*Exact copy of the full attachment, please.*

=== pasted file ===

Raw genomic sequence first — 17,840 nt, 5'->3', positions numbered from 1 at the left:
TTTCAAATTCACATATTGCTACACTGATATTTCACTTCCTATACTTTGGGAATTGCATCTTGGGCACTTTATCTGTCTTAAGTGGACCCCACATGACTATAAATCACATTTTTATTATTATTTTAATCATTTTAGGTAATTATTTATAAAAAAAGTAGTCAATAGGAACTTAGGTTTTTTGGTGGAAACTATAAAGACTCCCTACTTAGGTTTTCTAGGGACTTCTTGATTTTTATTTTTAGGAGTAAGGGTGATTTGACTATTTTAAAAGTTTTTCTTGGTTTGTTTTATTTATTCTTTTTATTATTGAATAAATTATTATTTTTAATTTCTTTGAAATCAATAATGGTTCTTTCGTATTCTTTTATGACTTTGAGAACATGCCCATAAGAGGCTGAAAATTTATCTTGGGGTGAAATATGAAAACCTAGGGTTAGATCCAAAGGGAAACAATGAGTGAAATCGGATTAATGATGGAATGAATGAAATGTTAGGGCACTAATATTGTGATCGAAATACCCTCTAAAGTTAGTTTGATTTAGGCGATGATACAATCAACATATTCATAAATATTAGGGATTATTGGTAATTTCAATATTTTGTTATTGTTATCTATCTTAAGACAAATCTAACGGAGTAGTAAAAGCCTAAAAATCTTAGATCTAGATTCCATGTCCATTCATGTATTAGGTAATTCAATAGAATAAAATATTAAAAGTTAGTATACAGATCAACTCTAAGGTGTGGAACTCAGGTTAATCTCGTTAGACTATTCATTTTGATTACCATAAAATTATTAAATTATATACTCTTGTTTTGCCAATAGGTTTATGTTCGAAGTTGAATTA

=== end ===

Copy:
Raw genomic sequence first — 17,840 nt, 5'->3', positions numbered from 1 at the left:
TTTCAAATTCACATATTGCTACACTGATATTTCACTTCCTATACTTTGGGAATTGCATCTTGGGCACTTTATCTGTCTTAAGTGGACCCCACATGACTATAAATCACATTTTTATTATTATTTTAATCATTTTAGGTAATTATTTATAAAAAAAGTAGTCAATAGGAACTTAGGTTTTTTGGTGGAAACTATAAAGACTCCCTACTTAGGTTTTCTAGGGACTTCTTGATTTTTATTTTTAGGAGTAAGGGTGATTTGACTATTTTAAAAGTTTTTCTTGGTTTGTTTTATTTATTCTTTTTATTATTGAATAAATTATTATTTTTAATTTCTTTGAAATCAATAATGGTTCTTTCGTATTCTTTTATGACTTTGAGAACATGCCCATAAGAGGCTGAAAATTTATCTTGGGGTGAAATATGAAAACCTAGGGTTAGATCCAAAGGGAAACAATGAGTGAAATCGGATTAATGATGGAATGAATGAAATGTTAGGGCACTAATATTGTGATCGAAATACCCTCTAAAGTTAGTTTGATTTAGGCGATGATACAATCAACATATTCATAAATATTAGGGATTATTGGTAATTTCAATATTTTGTTATTGTTATCTATCTTAAGACAAATCTAACGGAGTAGTAAAAGCCTAAAAATCTTAGATCTAGATTCCATGTCCATTCATGTATTAGGTAATTCAATAGAATAAAATATTAAAAGTTAGTATACAGATCAACTCTAAGGTGTGGAACTCAGGTTAATCTCGTTAGACTATTCATTTTGATTACCATAAAATTATTAAATTATATACTCTTGTTTTGCCAATAGGTTTATGTTCGAAGTTGAATTA